“The decision was made at the school level, in consultation with the district office. We reviewed data from the Oregon Bureau of Labor Statistics that forecasts workforce needs,” Dorn said. to Sydney Glover of The Pioneer Press. “When we make decisions, we also look at the resources that have been invested and the number of students that are served. These decisions are always difficult, but my goal is to provide the most options for students at all levels. .”
Schaffer said he spoke with independent colleagues in his industry and they were surprised to learn of the school’s decision. Based on his own research, Schaffer noted that the Bureau of Labor Statistics shows that salaries in the digital media industry are “above average.”
“It’s probably a hard thing to track because most people in my industry are freelance,” he added.
Katie Fisher, who graduated from Sandy last year and is now studying at Mt. Hood Community College, said her digital media training in Schaffer’s classes already helped her enter the industry after the high school.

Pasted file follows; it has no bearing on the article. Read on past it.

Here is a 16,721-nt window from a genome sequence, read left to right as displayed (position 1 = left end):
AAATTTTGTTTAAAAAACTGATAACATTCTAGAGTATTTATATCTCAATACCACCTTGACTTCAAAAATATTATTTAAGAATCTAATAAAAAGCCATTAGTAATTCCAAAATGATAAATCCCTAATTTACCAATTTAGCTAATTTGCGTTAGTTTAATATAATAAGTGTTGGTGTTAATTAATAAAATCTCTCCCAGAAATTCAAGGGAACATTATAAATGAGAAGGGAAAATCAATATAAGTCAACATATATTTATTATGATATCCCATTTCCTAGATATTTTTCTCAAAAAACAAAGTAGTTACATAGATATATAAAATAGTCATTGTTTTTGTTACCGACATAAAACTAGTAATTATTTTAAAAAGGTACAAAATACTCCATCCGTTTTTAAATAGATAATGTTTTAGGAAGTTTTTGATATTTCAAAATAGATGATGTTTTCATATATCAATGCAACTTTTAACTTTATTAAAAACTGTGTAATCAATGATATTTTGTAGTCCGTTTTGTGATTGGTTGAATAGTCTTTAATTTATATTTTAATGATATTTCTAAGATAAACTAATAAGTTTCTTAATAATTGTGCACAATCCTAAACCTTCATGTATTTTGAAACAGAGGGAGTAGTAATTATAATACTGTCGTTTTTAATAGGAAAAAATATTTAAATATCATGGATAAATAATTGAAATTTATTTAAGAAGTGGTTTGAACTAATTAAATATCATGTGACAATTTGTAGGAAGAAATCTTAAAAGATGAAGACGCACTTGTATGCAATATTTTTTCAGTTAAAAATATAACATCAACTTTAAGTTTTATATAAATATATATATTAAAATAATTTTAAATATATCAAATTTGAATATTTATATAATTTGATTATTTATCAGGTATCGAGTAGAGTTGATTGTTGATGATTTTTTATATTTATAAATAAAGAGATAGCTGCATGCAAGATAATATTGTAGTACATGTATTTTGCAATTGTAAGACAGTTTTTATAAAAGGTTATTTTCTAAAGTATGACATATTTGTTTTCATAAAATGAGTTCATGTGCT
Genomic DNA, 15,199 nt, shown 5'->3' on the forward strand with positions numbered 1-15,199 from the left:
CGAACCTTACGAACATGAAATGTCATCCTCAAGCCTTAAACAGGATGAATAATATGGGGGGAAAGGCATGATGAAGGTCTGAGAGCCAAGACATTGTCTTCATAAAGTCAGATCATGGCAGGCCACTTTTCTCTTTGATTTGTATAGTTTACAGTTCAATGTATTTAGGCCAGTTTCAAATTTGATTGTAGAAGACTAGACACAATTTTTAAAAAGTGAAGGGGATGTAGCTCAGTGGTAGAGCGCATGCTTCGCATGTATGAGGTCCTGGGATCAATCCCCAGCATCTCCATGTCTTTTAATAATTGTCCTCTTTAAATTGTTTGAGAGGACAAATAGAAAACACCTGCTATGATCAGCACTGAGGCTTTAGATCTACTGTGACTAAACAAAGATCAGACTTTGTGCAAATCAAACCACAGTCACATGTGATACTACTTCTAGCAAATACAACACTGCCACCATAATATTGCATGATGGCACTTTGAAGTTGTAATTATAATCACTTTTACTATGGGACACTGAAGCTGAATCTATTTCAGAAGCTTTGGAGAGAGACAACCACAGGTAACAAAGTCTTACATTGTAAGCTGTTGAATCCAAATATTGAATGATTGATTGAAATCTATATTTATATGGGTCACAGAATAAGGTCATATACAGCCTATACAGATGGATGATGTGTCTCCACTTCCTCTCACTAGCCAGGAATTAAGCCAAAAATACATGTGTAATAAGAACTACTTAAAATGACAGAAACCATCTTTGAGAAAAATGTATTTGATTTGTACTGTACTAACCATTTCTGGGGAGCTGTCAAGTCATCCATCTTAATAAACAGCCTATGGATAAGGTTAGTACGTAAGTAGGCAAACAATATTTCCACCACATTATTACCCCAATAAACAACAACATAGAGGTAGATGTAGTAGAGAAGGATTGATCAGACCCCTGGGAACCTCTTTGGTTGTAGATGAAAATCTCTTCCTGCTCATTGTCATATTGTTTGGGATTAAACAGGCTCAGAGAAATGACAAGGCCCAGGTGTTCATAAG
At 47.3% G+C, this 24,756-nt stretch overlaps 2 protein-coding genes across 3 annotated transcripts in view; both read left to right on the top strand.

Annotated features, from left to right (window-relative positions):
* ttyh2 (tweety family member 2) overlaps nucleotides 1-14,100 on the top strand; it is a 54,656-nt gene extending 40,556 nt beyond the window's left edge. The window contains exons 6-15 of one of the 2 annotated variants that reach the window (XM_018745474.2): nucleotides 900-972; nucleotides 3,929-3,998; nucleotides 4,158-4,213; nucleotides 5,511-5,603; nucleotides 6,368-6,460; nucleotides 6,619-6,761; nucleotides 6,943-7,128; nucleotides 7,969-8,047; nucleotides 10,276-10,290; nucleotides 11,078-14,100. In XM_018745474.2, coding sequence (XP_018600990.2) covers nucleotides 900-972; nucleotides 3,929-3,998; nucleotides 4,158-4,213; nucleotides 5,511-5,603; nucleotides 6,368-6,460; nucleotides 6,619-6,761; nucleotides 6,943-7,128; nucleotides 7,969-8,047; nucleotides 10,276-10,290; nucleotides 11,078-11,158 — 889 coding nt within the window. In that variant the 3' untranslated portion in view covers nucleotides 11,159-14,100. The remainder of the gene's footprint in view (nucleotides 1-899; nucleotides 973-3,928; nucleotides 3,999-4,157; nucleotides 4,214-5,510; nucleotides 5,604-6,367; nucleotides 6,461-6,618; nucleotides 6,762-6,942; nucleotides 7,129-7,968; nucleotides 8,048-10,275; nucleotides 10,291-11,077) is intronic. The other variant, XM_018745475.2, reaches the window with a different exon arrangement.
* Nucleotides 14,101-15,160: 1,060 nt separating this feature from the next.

Fisher now works as a writer at the Lincoln Project — a self-proclaimed pro-democracy political action group that is gaining notoriety — and she credits this career advancement to the skills she learned in Sandy’s digital media program.
“Having these classes really gave me an edge and a head start,” she explained. “We had to do a lot of projects that other students couldn’t do. We had to try all aspects of digital media. There are a lot of (potential job) opportunities in the program that Schaffer teaches.”
Fisher hopes to eventually transfer to a state university to further study digital media.
Jones and Schutt said attendance at Pioneer Digital Media Club meetings had dropped since the program was announced.